A pleasing and realistic approach to self-esteem.

THE PERFECT DANDELION

A young dandelion discovers her true value in this illustrated children’s book.

With all the flowers preparing to compete at the Spring Concert, Dandelion feels she can’t measure up. While other blooms offer an array of hues and scents and are treasured in gardens, dandelions aren’t prized at all; no one picks them for bouquets or love tokens. “Let’s face it, Mama, no one likes a weed,” says Dandelion, crying. Although her mother reassures her that good looks aren’t everything and she’ll find her place in life, Dandelion isn’t so sure, seeing nothing but facing a weed killer or getting dug up in her future. Sitting down to sob, Dandelion gets some sympathy from a blade of grass who’s always getting stepped on, but she doesn’t listen, too caught up in her unhappiness. Then an array of insects seeking nectar, some to sustain them on long journeys (like Beatrice the butterfly), visit Dandelion and pollinate her. The insects are grateful, and Dandelion is pleased she can make them happy. She also notices that a gardener prizes her leaves for dandelion tea. In the end, Dandelion happily attends the concert, with a new understanding of how special she really is. In her book, Fabiano encourages self-acceptance and appreciation of differences. While acknowledging that Dandelion doesn’t have the glamour of other flowers, the author provides good examples of her actual strengths. Vivid writing keeps the story from becoming overly didactic, as in “The lavender spread their scent, bringing calm to all, while the daisies, with their golden petals growing from chocolate-coloured centres, spread like fire.” Discussion points also provide adults an opening to explore concepts further with kids. In his second children’s book, Santos provides sunny digital illustrations with amusing anthropomorphic features and details; Dandelion, for example, wears tennis shoes.

A pleasing and realistic approach to self-esteem.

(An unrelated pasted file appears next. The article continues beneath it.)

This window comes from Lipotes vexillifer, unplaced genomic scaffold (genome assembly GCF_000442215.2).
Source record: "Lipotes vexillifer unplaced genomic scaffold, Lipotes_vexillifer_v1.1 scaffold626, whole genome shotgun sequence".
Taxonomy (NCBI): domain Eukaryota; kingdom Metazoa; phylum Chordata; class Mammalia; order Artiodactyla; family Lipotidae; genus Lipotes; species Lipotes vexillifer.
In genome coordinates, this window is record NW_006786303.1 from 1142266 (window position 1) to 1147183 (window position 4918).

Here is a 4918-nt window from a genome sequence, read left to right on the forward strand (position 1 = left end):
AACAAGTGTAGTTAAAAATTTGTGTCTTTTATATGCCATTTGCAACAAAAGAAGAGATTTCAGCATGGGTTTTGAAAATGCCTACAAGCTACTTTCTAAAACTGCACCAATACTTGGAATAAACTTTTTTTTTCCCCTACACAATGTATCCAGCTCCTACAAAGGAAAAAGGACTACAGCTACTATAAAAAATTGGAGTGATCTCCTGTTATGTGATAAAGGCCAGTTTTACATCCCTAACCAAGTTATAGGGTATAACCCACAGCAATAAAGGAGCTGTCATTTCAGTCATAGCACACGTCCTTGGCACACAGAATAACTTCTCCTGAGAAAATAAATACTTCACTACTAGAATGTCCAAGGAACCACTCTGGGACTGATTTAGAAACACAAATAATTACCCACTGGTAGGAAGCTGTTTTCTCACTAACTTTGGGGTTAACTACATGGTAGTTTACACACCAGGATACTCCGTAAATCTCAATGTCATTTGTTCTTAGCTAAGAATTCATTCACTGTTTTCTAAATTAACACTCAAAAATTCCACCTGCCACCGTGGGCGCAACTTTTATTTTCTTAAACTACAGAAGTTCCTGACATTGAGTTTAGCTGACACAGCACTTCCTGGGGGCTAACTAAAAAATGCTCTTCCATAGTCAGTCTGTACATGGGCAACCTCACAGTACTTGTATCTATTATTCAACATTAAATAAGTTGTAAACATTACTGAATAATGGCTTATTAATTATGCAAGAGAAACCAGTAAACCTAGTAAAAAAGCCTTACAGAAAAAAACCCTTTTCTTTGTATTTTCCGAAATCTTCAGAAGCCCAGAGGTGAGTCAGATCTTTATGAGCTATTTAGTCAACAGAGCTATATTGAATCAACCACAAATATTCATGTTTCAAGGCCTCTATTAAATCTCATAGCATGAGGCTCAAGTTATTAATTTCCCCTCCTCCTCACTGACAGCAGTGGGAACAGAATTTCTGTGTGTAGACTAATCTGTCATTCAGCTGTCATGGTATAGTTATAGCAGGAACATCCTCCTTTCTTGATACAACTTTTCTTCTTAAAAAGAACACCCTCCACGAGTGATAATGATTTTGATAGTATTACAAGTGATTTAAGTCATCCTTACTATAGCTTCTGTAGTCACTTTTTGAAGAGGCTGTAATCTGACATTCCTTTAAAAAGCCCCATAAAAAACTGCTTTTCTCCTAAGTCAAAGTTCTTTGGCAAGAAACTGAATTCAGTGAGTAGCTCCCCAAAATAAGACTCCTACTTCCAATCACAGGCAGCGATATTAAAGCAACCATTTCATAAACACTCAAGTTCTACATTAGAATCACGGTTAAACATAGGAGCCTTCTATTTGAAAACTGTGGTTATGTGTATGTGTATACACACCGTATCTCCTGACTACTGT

Pub Date: N/A

ISBN: 978-1-5255-6886-2

Page Count: 29

Publisher: FriesenPress

Review Posted Online: Nov. 27, 2020

Kirkus Reviews Issue: Feb. 1, 2021

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Safe to creep on by.

LOVE FROM THE VERY HUNGRY CATERPILLAR

Carle’s famous caterpillar expresses its love.

In three sentences that stretch out over most of the book’s 32 pages, the (here, at least) not-so-ravenous larva first describes the object of its love, then describes how that loved one makes it feel before concluding, “That’s why… / I[heart]U.” There is little original in either visual or textual content, much of it mined from The Very Hungry Caterpillar. “You are… / …so sweet,” proclaims the caterpillar as it crawls through the hole it’s munched in a strawberry; “…the cherry on my cake,” it says as it perches on the familiar square of chocolate cake; “…the apple of my eye,” it announces as it emerges from an apple. Images familiar from other works join the smiling sun that shone down on the caterpillar as it delivers assurances that “you make… / …the sun shine brighter / …the stars sparkle,” and so on. The book is small, only 7 inches high and 5 ¾ inches across when closed—probably not coincidentally about the size of a greeting card. While generations of children have grown up with the ravenous caterpillar, this collection of Carle imagery and platitudinous sentiment has little of his classic’s charm. The melding of Carle’s caterpillar with Robert Indiana’s iconic LOVE on the book’s cover, alas, draws further attention to its derivative nature.

Safe to creep on by. (Picture book. 3-6)

Pub Date: Dec. 15, 2015

ISBN: 978-0-448-48932-2

Page Count: 32

Publisher: Grosset & Dunlap

Review Posted Online: Feb. 2, 2021

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As ephemeral as a valentine.

LOVE FROM THE CRAYONS

Daywalt and Jeffers’ wandering crayons explore love.

Each double-page spread offers readers a vision of one of the anthropomorphic crayons on the left along with the statement “Love is [color].” The word love is represented by a small heart in the appropriate color. Opposite, childlike crayon drawings explain how that color represents love. So, readers learn, “love is green. / Because love is helpful.” The accompanying crayon drawing depicts two alligators, one holding a recycling bin and the other tossing a plastic cup into it, offering readers two ways of understanding green. Some statements are thought-provoking: “Love is white. / Because sometimes love is hard to see,” reaches beyond the immediate image of a cat’s yellow eyes, pink nose, and black mouth and whiskers, its white face and body indistinguishable from the paper it’s drawn on, to prompt real questions. “Love is brown. / Because sometimes love stinks,” on the other hand, depicted by a brown bear standing next to a brown, squiggly turd, may provoke giggles but is fundamentally a cheap laugh. Some of the color assignments have a distinctly arbitrary feel: Why is purple associated with the imagination and pink with silliness? Fans of The Day the Crayons Quit (2013) hoping for more clever, metaliterary fun will be disappointed by this rather syrupy read.

As ephemeral as a valentine. (Picture book. 4-6)

Pub Date: Dec. 24, 2019

ISBN: 978-1-5247-9268-8

Page Count: 32

Publisher: Penguin Workshop

Review Posted Online: Feb. 2, 2021

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